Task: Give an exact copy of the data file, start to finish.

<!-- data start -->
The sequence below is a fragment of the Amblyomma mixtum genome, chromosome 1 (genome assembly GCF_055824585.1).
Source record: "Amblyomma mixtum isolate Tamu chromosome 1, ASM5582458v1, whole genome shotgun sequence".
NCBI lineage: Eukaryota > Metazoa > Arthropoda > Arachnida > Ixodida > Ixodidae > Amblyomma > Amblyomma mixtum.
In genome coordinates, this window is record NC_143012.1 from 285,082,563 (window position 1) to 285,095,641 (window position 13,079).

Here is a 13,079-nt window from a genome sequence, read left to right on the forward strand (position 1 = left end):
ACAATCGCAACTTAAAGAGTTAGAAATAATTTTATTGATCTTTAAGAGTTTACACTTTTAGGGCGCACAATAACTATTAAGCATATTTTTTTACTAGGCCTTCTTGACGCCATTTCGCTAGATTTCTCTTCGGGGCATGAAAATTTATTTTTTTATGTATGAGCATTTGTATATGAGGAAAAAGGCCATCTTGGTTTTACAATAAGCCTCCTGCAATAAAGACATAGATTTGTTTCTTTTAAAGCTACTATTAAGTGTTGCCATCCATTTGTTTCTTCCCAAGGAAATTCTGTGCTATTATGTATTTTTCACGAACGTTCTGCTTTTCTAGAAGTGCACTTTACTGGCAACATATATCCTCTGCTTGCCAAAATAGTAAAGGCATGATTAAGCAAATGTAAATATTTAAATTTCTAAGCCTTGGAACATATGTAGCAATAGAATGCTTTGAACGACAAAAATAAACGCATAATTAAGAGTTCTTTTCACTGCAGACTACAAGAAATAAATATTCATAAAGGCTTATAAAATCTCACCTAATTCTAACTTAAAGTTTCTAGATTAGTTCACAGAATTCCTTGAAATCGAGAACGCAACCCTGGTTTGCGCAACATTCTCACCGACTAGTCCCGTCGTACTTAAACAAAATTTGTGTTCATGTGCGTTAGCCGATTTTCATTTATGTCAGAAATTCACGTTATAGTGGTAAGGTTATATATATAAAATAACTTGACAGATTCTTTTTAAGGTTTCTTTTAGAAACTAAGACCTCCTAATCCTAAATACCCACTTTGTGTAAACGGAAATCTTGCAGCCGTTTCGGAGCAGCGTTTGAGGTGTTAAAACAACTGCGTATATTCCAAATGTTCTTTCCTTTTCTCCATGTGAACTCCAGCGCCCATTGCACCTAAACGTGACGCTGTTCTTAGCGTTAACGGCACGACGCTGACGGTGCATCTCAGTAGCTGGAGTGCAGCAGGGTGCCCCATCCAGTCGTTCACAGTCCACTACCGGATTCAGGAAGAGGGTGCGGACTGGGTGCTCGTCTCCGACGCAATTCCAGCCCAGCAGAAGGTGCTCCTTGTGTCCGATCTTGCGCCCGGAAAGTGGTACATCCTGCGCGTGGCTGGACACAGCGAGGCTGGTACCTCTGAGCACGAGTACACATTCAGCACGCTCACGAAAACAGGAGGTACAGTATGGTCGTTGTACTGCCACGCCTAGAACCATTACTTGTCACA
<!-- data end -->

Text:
The sequence below is a fragment of the Amblyomma mixtum genome, chromosome 1 (genome assembly GCF_055824585.1).
Source record: "Amblyomma mixtum isolate Tamu chromosome 1, ASM5582458v1, whole genome shotgun sequence".
NCBI lineage: Eukaryota > Metazoa > Arthropoda > Arachnida > Ixodida > Ixodidae > Amblyomma > Amblyomma mixtum.
In genome coordinates, this window is record NC_143012.1 from 285,082,563 (window position 1) to 285,095,641 (window position 13,079).

Here is a 13,079-nt window from a genome sequence, read left to right on the forward strand (position 1 = left end):
ACAATCGCAACTTAAAGAGTTAGAAATAATTTTATTGATCTTTAAGAGTTTACACTTTTAGGGCGCACAATAACTATTAAGCATATTTTTTTACTAGGCCTTCTTGACGCCATTTCGCTAGATTTCTCTTCGGGGCATGAAAATTTATTTTTTTATGTATGAGCATTTGTATATGAGGAAAAAGGCCATCTTGGTTTTACAATAAGCCTCCTGCAATAAAGACATAGATTTGTTTCTTTTAAAGCTACTATTAAGTGTTGCCATCCATTTGTTTCTTCCCAAGGAAATTCTGTGCTATTATGTATTTTTCACGAACGTTCTGCTTTTCTAGAAGTGCACTTTACTGGCAACATATATCCTCTGCTTGCCAAAATAGTAAAGGCATGATTAAGCAAATGTAAATATTTAAATTTCTAAGCCTTGGAACATATGTAGCAATAGAATGCTTTGAACGACAAAAATAAACGCATAATTAAGAGTTCTTTTCACTGCAGACTACAAGAAATAAATATTCATAAAGGCTTATAAAATCTCACCTAATTCTAACTTAAAGTTTCTAGATTAGTTCACAGAATTCCTTGAAATCGAGAACGCAACCCTGGTTTGCGCAACATTCTCACCGACTAGTCCCGTCGTACTTAAACAAAATTTGTGTTCATGTGCGTTAGCCGATTTTCATTTATGTCAGAAATTCACGTTATAGTGGTAAGGTTATATATATAAAATAACTTGACAGATTCTTTTTAAGGTTTCTTTTAGAAACTAAGACCTCCTAATCCTAAATACCCACTTTGTGTAAACGGAAATCTTGCAGCCGTTTCGGAGCAGCGTTTGAGGTGTTAAAACAACTGCGTATATTCCAAATGTTCTTTCCTTTTCTCCATGTGAACTCCAGCGCCCATTGCACCTAAACGTGACGCTGTTCTTAGCGTTAACGGCACGACGCTGACGGTGCATCTCAGTAGCTGGAGTGCAGCAGGGTGCCCCATCCAGTCGTTCACAGTCCACTACCGGATTCAGGAAGAGGGTGCGGACTGGGTGCTCGTCTCCGACGCAATTCCAGCCCAGCAGAAGGTGCTCCTTGTGTCCGATCTTGCGCCCGGAAAGTGGTACATCCTGCGCGTGGCTGGACACAGCGAGGCTGGTACCTCTGAGCACGAGTACACATTCAGCACGCTCACGAAAACAGGAGGTACAGTATGGTCGTTGTACTGCCACGCCTAGAACCATTACTTGTCACA